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Baker's Dozen

The Demon Advocates: Gene Simmons' Favourite Albums
Valerie Siebert , March 3rd, 2015 12:53

The Kiss man picks a giants-of-rock top 13 albums for Val Siebert (and finally gives drum machines the talking to they deserve)


AC/DC - For Those About To Rock We Salute You
Bands have their anthems, you know, 'You Shook Me All Night Long', all that for AC/DC sure. For Those About To Rock is the call to arms, it's the definitive anthemic album. Back In Black probably had better songs, but the band started to have a sense of itself because a band stands or should stand for something, like when you have a country you have a flag for that country. But when a flag stands for something, it takes on a meaning of its own, and then people realise that the flag doesn't just represent the country, but it represents what the country stands for. The platform - in our case, platform boots. So, For Those About To Rock We Salute You is what AC/DC is all about. The graphics and that cannon and the title - and it's why they always end their set with it - it's anthemic. 'You Shook Me All Night Long' is probably the best song they've written in my estimation, but it's not an anthem. It's because the lyrics aren't on that same level. They aren't big and bold. 'For Those About To Rock (We Salute You)' means something, it's a connection. It's like nationhood. Put your fist up in the air and say, 'Yeah! This is what I believe in!' 'You Shook Me' doesn't have that, it's just a rockin' great song.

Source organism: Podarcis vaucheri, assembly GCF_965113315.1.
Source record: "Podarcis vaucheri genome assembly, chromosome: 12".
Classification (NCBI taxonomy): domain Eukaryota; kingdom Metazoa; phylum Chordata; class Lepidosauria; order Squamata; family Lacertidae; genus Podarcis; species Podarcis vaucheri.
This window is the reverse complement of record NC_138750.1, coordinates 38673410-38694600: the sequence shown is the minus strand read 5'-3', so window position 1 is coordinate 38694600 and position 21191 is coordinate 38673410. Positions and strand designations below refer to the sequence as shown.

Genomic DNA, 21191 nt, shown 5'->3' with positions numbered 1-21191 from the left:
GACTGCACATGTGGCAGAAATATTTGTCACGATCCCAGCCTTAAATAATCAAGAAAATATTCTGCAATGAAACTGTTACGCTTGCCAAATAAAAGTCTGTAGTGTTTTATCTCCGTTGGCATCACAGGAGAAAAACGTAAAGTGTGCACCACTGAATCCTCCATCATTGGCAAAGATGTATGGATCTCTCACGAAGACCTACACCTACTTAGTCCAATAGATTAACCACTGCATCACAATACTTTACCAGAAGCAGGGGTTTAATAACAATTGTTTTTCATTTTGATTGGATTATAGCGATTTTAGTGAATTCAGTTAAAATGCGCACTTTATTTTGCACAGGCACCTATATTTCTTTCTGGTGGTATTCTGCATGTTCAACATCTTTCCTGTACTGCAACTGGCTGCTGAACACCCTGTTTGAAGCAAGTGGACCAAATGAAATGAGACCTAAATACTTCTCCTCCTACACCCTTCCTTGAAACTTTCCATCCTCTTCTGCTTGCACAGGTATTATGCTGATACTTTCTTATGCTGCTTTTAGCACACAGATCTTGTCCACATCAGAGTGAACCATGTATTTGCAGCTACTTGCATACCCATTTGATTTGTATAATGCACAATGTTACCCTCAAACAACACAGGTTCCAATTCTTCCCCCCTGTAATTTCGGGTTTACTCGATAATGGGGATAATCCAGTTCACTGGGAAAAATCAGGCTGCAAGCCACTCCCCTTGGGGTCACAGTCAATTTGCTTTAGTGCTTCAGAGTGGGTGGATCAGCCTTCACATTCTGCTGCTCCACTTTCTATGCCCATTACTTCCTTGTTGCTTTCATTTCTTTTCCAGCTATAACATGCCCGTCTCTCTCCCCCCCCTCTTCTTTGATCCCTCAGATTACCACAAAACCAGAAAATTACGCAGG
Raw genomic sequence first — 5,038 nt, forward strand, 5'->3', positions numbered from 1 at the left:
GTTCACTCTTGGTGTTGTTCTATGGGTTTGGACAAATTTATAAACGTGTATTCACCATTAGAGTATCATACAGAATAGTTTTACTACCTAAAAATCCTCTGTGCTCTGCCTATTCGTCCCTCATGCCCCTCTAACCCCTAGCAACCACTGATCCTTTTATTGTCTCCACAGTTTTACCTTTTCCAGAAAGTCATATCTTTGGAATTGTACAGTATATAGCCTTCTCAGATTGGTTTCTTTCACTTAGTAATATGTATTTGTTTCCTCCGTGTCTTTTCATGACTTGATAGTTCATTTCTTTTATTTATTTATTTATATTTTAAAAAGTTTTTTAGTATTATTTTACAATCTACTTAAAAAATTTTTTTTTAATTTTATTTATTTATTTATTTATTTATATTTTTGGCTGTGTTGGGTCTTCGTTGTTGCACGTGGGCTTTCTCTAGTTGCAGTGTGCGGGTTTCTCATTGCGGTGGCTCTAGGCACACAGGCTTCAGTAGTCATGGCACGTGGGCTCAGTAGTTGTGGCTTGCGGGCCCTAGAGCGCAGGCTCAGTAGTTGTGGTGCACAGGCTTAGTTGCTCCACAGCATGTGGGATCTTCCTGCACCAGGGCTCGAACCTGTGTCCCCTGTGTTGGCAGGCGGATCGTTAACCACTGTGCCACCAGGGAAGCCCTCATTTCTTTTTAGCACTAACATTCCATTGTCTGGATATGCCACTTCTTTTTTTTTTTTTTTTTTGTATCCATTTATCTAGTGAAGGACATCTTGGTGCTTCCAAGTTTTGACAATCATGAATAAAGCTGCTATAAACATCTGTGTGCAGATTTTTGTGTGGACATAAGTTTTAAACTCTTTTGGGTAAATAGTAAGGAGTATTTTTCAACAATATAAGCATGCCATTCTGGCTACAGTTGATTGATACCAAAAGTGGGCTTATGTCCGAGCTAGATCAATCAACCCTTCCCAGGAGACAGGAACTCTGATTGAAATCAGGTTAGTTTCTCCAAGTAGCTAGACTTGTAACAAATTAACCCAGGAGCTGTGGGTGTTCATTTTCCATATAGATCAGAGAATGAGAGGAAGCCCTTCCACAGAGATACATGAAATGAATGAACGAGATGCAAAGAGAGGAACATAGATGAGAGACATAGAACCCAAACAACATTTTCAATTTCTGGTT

When the band realises its own meaning, when a band can see itself clearly, that's when it connects. It happened to us on Destroyer. That album cover had no guitars on it, no drums, no guitars, no stage, nothing. That's when we understood that we were bigger than the music we played. But you don't see that until someone points that out to you. When you start to see your face in parades and on walls and on tattoos and all that. And when you see that there just aren't any guitars or drums in there. People are attracted to the personas. The personas are bigger than the guitars. Whereas, it's hard to have an image of AC/DC without a guitar. Without a guitar, you would say, 'Who's that?' The same goes for Metallica or almost anybody. They're musicians. We are iconic images. That's fine for me. That's bigger. That's part of pop culture.